A number of groups that provide legal assistance to inmates in Pennsylvania's state prisons have stopped mail correspondence with their clients.
They say they think the Department of Corrections' new protocols regarding legal mail could violate attorney-client privilege; if the policy isn't changed, they may sue.
In a letter to the department, the state chapter of the American Civil Liberties Union, the Abolitionist Law Center, and the Pennsylvania Institutional Law Project argued that the new mail policy--aimed to keep drugs out of prisons--violates inmates' rights.
Under the old rules, legal mail was given to incarcerated people directly.
Now it's photocopied, the inmate gets the copy, and the prison retains the original for 15 days.
Vic Walczak, legal director of the state ACLU chapter, said that leaves too much space for interference in sensitive legal matters.
"We represent prisoners who are suing the guards," he noted. "They may be suing them over any number of civil rights violations...and the person they are suing could potentially be the person who is opening the mail."
Walczak said the ACLU, other groups, and many public defenders officially decided to stop sending mail after extended consultations with legal experts.
The policy change on legal correspondence is one of many the DOC implemented suddenly this month after a spike in prison guards and other staff reporting illnesses, which were thought to be related to powerful contraband drugs.
It's not the only new measure garnering opposition from inmates' rights groups. But it is, Walczak said, "the most urgent problem, because it is actually interfering with a lot of ongoing court matters."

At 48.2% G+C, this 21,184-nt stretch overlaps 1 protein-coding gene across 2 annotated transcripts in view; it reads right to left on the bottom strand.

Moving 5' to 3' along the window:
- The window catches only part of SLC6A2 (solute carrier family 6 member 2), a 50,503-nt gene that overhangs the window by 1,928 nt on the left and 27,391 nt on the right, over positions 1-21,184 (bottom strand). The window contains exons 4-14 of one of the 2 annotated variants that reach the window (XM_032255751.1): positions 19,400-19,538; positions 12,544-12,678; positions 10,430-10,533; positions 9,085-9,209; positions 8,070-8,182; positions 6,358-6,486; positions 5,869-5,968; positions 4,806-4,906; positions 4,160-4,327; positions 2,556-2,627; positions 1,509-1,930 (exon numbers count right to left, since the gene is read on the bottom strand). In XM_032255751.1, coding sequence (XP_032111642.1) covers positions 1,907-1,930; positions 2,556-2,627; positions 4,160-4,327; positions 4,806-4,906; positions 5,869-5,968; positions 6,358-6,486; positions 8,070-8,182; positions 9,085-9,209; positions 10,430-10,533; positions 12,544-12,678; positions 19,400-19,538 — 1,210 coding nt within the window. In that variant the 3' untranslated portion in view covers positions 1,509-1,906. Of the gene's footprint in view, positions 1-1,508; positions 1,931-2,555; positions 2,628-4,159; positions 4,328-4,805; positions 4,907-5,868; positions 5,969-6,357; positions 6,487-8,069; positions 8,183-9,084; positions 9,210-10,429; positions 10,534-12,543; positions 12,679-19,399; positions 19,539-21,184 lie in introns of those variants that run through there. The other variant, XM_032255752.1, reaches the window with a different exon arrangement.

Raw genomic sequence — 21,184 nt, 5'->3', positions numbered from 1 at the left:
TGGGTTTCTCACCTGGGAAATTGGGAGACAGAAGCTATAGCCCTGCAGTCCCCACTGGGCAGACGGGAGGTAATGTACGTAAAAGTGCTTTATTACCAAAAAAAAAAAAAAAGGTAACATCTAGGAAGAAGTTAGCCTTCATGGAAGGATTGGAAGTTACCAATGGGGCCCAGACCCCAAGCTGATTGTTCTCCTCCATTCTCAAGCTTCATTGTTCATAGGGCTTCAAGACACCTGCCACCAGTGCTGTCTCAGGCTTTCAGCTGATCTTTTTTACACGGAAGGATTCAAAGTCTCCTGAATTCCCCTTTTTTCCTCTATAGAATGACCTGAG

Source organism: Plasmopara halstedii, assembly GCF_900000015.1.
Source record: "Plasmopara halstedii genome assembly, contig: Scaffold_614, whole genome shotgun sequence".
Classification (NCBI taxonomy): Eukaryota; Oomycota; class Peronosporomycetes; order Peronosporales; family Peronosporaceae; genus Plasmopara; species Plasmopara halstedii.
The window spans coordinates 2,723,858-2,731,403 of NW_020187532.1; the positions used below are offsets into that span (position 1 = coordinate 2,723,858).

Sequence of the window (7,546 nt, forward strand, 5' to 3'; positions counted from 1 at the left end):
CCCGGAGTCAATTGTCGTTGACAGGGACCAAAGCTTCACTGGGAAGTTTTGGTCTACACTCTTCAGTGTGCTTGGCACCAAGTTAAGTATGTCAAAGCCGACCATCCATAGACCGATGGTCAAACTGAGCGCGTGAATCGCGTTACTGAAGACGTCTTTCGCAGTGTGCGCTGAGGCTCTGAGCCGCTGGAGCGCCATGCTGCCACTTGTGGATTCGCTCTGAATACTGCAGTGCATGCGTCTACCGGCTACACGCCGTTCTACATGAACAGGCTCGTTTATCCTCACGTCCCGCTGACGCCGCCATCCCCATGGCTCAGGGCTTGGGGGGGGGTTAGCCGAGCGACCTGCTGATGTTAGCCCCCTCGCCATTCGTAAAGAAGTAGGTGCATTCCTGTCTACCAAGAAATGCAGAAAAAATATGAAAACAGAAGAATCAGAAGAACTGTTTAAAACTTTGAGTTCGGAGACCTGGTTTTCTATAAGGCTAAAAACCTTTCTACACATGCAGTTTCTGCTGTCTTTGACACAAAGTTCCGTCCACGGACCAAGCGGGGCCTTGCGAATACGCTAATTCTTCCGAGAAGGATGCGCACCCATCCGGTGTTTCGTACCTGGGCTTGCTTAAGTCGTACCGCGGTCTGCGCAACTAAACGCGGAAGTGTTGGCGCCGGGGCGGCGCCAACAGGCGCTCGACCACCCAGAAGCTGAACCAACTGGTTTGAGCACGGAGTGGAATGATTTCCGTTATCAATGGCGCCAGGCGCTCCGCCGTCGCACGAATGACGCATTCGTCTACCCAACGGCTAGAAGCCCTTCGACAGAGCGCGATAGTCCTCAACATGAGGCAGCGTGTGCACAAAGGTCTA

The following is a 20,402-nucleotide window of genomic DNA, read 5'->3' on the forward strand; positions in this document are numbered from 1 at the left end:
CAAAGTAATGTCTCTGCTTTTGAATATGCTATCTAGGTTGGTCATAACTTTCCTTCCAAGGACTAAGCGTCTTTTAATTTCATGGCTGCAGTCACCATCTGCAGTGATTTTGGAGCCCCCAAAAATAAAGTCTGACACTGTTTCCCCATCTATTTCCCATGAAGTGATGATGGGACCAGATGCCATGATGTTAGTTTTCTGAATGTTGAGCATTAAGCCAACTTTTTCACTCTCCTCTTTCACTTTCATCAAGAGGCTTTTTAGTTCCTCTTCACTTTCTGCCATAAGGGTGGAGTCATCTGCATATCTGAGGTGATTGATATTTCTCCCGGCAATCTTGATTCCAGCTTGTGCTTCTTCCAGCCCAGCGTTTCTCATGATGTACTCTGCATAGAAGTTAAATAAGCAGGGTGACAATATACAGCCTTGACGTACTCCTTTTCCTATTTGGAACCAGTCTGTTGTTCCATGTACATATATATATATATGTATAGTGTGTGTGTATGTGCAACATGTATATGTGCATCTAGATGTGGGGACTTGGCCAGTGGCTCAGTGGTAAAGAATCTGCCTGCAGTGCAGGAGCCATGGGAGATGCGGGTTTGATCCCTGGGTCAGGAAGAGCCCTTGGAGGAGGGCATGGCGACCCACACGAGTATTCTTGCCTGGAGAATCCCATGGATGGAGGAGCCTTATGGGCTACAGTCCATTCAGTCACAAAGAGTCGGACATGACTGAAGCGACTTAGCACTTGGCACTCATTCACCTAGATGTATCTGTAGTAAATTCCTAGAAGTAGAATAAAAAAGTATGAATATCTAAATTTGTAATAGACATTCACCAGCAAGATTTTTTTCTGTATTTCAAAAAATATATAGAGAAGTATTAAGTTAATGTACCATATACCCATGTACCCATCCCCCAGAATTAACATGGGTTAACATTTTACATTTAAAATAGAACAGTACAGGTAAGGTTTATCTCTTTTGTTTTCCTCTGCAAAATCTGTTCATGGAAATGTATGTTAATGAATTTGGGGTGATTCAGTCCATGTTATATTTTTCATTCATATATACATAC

He said the ACLU and other groups "don't doubt there are drugs coming in."
But when the organization asked what percentage of drugs makes it into prisons via legal mail, Walczak reports that the DOC only pointed to two instances. In both, the label that identifies a package as legal mail had been "compromised" and likely was misused by non-attorneys.
The letter writers also said there isn't much precedent for what the DOC is doing.
"Our inability to identify another state prison system in the country that employs a similar screening process that copies the prisoners' mail and stores the original letter and documents strongly suggests the practice is an unnecessary, exaggerated and indefensible security precaution," they concluded.
Angus Love, who heads the Pennsylvania Institutional Law Project, said stopping legal mail won't have ramifications for ongoing cases immediately. But if a solution isn't found soon, there could be problems.
He estimates his organization gets around 15,000 requests for service from inmates every year. He said they currently have a "couple dozen" lawsuits pending, and one is a class action suit on behalf of 6,000 people.
In their letter, the groups requested a response from the DOC before this weekend. They're also preparing a federal lawsuit.
Asked to comment, a department spokeswoman said only that they are reviewing the letter.
In the meantime, Walczak said attorneys will have to travel to visit their clients in person.
But it's tough.
"We simply don't have the resources to drive down to Greene or SCI Phoenix every time we need to talk to our clients," he said. "It's a real problem."